LI: ‘A page is good only when we turn it and find life urging along …’, says one of Calvino’s characters in Our Ancestors. I hope that’s what a reader can find in Spurious: life urging along. I hope readers recognise something of their own friendships in that of W. and Lars. Spurious is not, I think, a ‘novelly-novel’. It’s new in some way – it has characters, some elements of plot, but it doesn’t resemble other books. And I think this is due to its origins. Blogging, and then combining different categories of posts, allowed me to discover, through editing, a new kind of novel.
Blogging demands immediacy. Telling the story of W. and Lars, I couldn’t rely on readers having followed it from the start. Every day, with my blog posts, I had to present these characters and their situation anew, and in a manner vivid enough to engage any potential reader. In doing so, I felt rather like the writer of a strip cartoon. Charles Schultz’s Peanuts had longer narrative arcs, but each sequence he published in daily newspapers had to stand on its own. Likewise with the posts at the blog. Each post had to have its own internal drama, a kind of ‘verbal slapstick’, even as it could be contained within a larger narrative arc.
My loyalty was, for a long time, to the readers of my blog, and I produced new material for them daily. But I thought some of the thematic strands developing at the blog – the trips to Freiburg and Dundee, for example, or the reflections on Kafka and on the Messiah – were being obscured by the quantity and disparateness of W. and Lars material. A selection had to be made. This is where the work of editing began, of the practice of literary montage that would lead to Spurious.
Tarkovsky, in his book about film, narrates the long process of assembling the various fragments that comprise the finished film, Mirror. ‘I am seeking a principle of montage which would permit me to show the subjective logic — the thought, the dream, the memory — instead of the logic of the subject’, he said. He was looking for a way to combine various elements – short narrative sequences, pieces of music and poetry, etc. – into a living whole.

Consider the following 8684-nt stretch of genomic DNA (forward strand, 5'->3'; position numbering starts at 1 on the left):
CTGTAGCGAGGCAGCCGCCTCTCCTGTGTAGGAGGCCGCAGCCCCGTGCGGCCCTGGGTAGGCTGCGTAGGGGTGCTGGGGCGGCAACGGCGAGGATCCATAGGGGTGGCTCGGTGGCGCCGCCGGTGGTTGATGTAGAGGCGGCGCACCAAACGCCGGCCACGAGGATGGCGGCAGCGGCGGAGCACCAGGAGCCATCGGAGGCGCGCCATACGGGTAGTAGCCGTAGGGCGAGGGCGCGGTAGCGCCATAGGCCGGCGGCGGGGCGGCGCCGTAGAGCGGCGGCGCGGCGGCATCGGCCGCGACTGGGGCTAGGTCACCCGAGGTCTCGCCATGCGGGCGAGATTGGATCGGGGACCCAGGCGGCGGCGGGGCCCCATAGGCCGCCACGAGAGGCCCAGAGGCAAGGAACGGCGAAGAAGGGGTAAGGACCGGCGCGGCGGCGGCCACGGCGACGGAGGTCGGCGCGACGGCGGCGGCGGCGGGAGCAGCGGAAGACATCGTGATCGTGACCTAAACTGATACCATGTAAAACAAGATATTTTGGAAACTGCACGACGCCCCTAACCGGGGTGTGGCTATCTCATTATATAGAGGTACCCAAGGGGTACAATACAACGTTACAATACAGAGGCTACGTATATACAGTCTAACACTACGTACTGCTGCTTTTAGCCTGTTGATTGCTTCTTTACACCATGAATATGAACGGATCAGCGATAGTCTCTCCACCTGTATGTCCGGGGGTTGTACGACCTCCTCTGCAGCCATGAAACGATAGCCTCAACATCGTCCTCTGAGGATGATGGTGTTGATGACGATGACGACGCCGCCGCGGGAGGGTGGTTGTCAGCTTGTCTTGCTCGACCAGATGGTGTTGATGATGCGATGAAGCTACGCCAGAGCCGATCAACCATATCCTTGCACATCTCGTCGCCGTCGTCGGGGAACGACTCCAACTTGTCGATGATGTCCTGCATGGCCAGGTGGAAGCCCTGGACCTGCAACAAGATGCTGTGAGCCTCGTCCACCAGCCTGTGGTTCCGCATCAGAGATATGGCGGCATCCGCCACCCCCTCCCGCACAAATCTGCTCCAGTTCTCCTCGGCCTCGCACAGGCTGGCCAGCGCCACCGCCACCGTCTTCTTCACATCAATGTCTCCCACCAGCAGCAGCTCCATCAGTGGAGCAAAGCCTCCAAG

I was doing the same thing, in my own way. Spurious is a hybrid of many elements of the blog. There was a story about W. and Lars, but also one about damp –– a real story, which I wrote about at the blog. I added quotations, too, as well as incorporating the narratives of the lives of various thinkers. And I edited until I felt that life was urging along.
Biblioklept: Have you ever stolen a book?
LI: I have thousands of pages of photocopies, which I made, full of ardour, during my first jobs as an academic. I thought I’d never get a permanent job, and wanted to make my own library of knock-off books in my rented room. Perse, Trakl, Tsvetayeva, Duras, and so many others: no printed book could mean as much to me as my annotated duplicates.
I shouldn’t be reading five novels at once. It’s a terrible idea, a symptom of a bad habit that I thought I’d broken, but after abandoning Levin’s tedious tome The Instructions and wasting my time on Shteyngart’s insipid dystopian novel Super Sad True Love Story, I found myself absorbed by a lovely little cache that had been neatly, patiently stacked for a few weeks now.
I’m only 60 or so pages into Lars Iyer’s Spurious — about a third of the way through — and at the rate I’m reading, I won’t finish it until the end of this month. It’s not that it’s slow or tedious or hard work: quite the opposite, in fact — it’s funny and lively, even when it’s erudite and depressive. I’ve enjoyed taking it in as a series of vignettes or skits or riffs. Spurious is about, or seems to be about (the term must be placed under suspicion) two would-be intellectuals, W. and his friend the narrator. They bitch and moan and despair: it’s the end of the world, it’s the apocalypse; they find themselves incapable of original thought, of producing any good writing. The shadow of Kafka paralyzes them. They travel about Europe, seeking out knowledge and inspiration — or at least a glimpse of some beautiful first editions. W. is cruel to the narrator, calling him fat and deriding his intellect for sport. But it’s all in good fun. Or maybe not. I’m really enjoying Spurious and have no hesitation recommending it; however, like a strong shot of bourbon, it’s best enjoyed frequently but in small doses. Spurious is brand spanking new from Melville House.